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Don Burleson Blog 







Top-down vs. Bottom-Up Object Database Design

Oracle Database Tips by Donald Burleson

Object Database Design

There is still a great deal of controversy about the best way to approach database design for object-oriented systems.  Architecturally, some experts argue that the relational model is not well suited for use in an object-oriented environment while other experts maintain that relational architectures are more suitable for traditional data processing.  This has been borne out in the marketplace where we see object-oriented databases used for non-traditional applications such as telephone billing system, while the relational model enjoys predominance in business administration applications.

It is important to recognize that many of the "pure" object-oriented database management systems do not exploit many of the features of "classical" database management.  To some object-based systems, the only purpose of an object database (OODBMS) is to provide "object persistence" and very little attention is paid to concurrency-control, rollback and recovery, and the other features associated with relational database management.

One very important point:  A database does not have to support all of the formal constructs of the object-oriented approach to benefit from using the object-oriented approach.  For example, while object-oriented programming languages such as C++ allow for the creation of abstract data types, the data types offered in most commercial database systems such as, CHAR, INTEGER, REAL, VARCHAR, and BIT are sufficient for almost all database applications.

However, the relational vendors recognize the shortcomings of their architecture.  For example, almost every commercial relational database vendor has promised to deliver user-defined data types in their future releases.  Oracle, the popular relational database for midrange computers, has announced that Oracle version 8 will support abstract data typing.  This topic is fully discussed in Chapter 5, "Relational Database Objects and User-defined Data Types".

One must remember that the main difference between object-oriented and traditional systems is the idea that in an object-oriented system both data and behavior are stored in the DBMS. In an object-oriented database, instances of a class may behave differently depending upon the processing circumstances.  Consider a simple example of how an object-oriented database may differ from traditional systems.

In a traditional database system, all instances of an order record would share the same data items and processing characteristics.  Under object-oriented databases, an order will contain not only the order record itself, but the relevant behaviors that are associated with the order.  For example, there may be "rush" orders that exhibit different behaviors than would a "COD" order.

Now that we understand the basic precepts of object database design, let's take a look at the major approaches to adding physical details to the logical object model.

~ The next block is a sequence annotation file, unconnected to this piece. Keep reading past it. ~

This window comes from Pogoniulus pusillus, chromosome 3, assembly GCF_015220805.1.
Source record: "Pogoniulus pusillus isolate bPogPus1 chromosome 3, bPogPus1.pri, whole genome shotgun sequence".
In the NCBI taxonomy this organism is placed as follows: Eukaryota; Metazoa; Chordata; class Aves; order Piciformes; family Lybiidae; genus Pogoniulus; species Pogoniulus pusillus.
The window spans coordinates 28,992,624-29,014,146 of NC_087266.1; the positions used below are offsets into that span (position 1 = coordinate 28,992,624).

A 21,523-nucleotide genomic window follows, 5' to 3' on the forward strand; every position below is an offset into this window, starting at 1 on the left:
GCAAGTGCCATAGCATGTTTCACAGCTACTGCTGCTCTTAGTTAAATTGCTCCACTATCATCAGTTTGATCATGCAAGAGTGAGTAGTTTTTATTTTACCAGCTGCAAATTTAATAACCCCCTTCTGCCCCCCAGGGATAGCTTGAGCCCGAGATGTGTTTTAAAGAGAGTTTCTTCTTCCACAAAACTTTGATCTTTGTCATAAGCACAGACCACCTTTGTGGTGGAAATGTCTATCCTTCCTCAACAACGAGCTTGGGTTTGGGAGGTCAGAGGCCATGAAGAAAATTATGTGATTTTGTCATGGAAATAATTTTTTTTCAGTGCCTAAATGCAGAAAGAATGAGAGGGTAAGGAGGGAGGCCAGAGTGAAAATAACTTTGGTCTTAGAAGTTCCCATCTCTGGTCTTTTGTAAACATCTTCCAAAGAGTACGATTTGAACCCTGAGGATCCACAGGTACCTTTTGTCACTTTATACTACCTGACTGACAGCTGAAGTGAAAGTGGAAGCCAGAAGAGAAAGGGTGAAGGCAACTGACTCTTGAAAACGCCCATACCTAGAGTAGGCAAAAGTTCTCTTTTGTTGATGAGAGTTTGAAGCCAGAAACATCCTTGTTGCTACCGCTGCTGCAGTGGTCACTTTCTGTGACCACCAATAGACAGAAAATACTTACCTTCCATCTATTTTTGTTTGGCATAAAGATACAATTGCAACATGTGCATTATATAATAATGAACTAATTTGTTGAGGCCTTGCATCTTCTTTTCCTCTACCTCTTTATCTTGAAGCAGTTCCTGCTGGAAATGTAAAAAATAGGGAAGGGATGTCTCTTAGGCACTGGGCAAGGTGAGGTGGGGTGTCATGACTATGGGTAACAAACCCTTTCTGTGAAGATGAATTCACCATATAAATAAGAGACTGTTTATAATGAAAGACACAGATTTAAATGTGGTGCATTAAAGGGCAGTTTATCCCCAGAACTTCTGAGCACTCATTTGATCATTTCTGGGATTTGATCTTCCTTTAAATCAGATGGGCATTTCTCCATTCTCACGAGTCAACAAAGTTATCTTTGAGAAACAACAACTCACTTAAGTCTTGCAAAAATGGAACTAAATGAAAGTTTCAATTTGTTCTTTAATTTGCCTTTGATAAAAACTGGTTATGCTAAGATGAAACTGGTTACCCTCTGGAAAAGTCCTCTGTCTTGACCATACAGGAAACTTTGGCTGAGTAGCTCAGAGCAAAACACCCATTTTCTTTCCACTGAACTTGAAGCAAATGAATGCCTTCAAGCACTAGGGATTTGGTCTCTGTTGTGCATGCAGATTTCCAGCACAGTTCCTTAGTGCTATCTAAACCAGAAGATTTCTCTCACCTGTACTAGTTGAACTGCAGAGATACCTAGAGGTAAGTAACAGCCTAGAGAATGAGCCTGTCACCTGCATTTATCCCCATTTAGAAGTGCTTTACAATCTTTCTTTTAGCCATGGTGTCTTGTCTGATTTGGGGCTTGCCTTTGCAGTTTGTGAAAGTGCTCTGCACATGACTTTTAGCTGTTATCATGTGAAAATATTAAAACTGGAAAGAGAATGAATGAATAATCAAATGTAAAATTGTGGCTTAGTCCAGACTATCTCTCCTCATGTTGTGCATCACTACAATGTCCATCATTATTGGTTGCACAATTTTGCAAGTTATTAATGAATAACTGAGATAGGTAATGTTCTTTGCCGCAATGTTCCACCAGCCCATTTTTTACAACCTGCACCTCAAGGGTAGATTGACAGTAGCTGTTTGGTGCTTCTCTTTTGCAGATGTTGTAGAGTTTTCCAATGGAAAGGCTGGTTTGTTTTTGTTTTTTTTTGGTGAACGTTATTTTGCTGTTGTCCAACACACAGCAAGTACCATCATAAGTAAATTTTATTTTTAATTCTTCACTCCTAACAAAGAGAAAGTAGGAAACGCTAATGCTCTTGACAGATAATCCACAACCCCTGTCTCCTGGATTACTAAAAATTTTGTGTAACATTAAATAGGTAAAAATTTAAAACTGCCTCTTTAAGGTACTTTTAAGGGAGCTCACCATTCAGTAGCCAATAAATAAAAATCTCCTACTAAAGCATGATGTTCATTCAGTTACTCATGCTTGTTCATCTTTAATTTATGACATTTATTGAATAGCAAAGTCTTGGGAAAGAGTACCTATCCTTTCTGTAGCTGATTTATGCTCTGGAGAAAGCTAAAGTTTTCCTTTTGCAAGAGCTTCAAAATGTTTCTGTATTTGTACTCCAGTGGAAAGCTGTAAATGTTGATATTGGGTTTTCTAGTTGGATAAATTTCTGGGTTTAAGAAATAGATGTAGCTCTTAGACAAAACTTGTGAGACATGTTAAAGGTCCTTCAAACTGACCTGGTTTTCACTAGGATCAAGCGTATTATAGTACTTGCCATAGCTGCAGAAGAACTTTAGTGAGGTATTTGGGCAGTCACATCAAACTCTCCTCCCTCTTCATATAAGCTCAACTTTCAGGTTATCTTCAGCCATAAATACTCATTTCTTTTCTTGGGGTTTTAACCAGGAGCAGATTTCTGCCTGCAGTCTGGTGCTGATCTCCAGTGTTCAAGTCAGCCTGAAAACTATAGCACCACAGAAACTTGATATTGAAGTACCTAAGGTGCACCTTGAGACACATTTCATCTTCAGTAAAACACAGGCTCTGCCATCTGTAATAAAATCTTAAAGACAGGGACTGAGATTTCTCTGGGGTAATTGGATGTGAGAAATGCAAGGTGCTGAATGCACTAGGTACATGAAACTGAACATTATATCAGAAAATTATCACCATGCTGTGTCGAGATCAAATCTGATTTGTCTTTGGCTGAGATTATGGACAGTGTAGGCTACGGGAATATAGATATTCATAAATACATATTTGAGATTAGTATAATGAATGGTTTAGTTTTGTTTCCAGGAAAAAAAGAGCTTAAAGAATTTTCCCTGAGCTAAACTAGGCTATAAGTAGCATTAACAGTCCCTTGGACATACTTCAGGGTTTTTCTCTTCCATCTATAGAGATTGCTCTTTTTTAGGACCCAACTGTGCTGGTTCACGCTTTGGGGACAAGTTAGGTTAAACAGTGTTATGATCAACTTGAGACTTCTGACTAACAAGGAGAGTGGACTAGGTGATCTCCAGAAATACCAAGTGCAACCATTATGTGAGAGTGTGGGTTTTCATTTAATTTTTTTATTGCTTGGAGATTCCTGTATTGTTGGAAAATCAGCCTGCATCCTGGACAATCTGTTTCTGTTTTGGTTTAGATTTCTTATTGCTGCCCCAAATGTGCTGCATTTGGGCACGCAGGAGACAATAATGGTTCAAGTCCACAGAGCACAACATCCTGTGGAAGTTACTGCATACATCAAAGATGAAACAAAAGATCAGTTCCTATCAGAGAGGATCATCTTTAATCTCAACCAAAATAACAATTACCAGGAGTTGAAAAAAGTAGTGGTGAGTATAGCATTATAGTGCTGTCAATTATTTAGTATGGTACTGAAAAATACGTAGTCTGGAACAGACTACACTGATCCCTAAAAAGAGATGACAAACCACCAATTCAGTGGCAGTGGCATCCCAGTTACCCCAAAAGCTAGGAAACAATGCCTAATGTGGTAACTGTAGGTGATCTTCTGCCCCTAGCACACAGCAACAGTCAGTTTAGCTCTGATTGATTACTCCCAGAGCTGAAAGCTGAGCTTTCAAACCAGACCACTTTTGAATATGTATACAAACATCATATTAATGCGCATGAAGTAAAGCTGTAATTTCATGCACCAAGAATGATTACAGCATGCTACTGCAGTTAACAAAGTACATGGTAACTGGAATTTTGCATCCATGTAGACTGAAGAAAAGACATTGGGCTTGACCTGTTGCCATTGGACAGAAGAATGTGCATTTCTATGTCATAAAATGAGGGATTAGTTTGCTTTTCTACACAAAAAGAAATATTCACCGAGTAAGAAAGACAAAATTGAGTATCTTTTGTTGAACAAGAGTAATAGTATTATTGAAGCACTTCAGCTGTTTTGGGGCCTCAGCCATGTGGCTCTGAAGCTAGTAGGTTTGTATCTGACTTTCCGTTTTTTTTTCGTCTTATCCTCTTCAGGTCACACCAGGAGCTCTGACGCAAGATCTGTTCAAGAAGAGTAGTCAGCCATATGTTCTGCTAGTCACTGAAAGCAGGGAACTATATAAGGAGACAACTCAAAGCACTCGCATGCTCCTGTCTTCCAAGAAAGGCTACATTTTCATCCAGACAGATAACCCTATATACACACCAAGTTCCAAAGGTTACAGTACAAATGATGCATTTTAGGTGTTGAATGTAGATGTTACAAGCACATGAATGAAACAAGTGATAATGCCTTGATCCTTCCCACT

Top-down vs. Bottom-up object database design

There are two approaches for developing any database, the top-down method and the bottom-up method.  While these approaches appear radically different, they share the common goal of uniting a system by describing all of the interaction between the processes.  Let's examine each approach:

The top-down method starts from the general and moves to the specific.  Basically, you start with a general idea of what is needed for the system and then ask the end-users what data they need to store.  The analyst will then work with the users to determine what data should be kept in the database.  Using the top-down method requires that the analyst has a detailed understanding of the system. The top-down method also can have shortcomings.  In some cases, top-down design can lead to unsatisfactory results because the analyst and end-users can miss something that is important and is necessary for the system.

The bottom-up approach begins with the specific details and moves up to the general.  To begin a bottom-up design, the system analyst will inspect all the interfaces that the system has, checking reports, screens, and forms.  The analyst will work backwards through the system to determine what data should be  stored in the database.

To understand the differences between these approaches, let's consider some jobs that are bottom-up in nature.  In statistical analysis, analysts are taught to take a sample from a small population and then infer the results to the overall population.  Physicians are also trained in the bottom-up approach.  Doctors examine specific symptoms and then infer the general disease that causes the symptoms.

An example of jobs that require the top-down approach include project management and engineering tasks where the overall requirements must be specified before the detail can be understood.  For example, an automobile manufacturer must follow a top-down approach to meet the overall specifications for the car.  If a car has the requirement that it cost less than 15,000 dollars, gets 25 miles per gallon, and seating five people.   In order to meet these requirements the designers must start by creating a specification document and then drilling down to meet these requirements.

The analyst will have no choice but to talk and work with the users to determine what is important to the users and as a result determines what data should be stored in the database.  What the analyst usually does is create some prototype reports, screens, and forms to help the users visualize what the system will look like and how the system will work.      




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